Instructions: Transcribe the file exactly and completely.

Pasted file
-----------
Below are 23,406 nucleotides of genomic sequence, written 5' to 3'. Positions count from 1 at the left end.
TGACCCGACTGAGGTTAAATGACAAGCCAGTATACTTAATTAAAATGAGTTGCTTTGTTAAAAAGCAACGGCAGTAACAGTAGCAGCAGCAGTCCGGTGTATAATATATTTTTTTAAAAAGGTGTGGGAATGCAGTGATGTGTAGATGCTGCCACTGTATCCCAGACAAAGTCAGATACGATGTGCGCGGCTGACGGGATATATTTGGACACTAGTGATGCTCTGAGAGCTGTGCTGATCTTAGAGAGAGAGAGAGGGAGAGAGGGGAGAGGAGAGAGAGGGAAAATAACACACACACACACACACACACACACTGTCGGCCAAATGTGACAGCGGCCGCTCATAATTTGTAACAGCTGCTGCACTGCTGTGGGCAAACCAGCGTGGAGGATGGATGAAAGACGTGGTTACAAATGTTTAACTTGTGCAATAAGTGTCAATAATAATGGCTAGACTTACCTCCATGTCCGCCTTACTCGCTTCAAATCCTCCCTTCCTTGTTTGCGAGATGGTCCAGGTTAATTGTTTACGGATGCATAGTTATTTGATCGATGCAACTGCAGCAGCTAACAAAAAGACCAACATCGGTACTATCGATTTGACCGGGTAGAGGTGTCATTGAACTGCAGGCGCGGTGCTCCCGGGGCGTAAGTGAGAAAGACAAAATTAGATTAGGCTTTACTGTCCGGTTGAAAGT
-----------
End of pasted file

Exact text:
Below are 23,406 nucleotides of genomic sequence, written 5' to 3'. Positions count from 1 at the left end.
TGACCCGACTGAGGTTAAATGACAAGCCAGTATACTTAATTAAAATGAGTTGCTTTGTTAAAAAGCAACGGCAGTAACAGTAGCAGCAGCAGTCCGGTGTATAATATATTTTTTTAAAAAGGTGTGGGAATGCAGTGATGTGTAGATGCTGCCACTGTATCCCAGACAAAGTCAGATACGATGTGCGCGGCTGACGGGATATATTTGGACACTAGTGATGCTCTGAGAGCTGTGCTGATCTTAGAGAGAGAGAGAGGGAGAGAGGGGAGAGGAGAGAGAGGGAAAATAACACACACACACACACACACACACACTGTCGGCCAAATGTGACAGCGGCCGCTCATAATTTGTAACAGCTGCTGCACTGCTGTGGGCAAACCAGCGTGGAGGATGGATGAAAGACGTGGTTACAAATGTTTAACTTGTGCAATAAGTGTCAATAATAATGGCTAGACTTACCTCCATGTCCGCCTTACTCGCTTCAAATCCTCCCTTCCTTGTTTGCGAGATGGTCCAGGTTAATTGTTTACGGATGCATAGTTATTTGATCGATGCAACTGCAGCAGCTAACAAAAAGACCAACATCGGTACTATCGATTTGACCGGGTAGAGGTGTCATTGAACTGCAGGCGCGGTGCTCCCGGGGCGTAAGTGAGAAAGACAAAATTAGATTAGGCTTTACTGTCCGGTTGAAAGT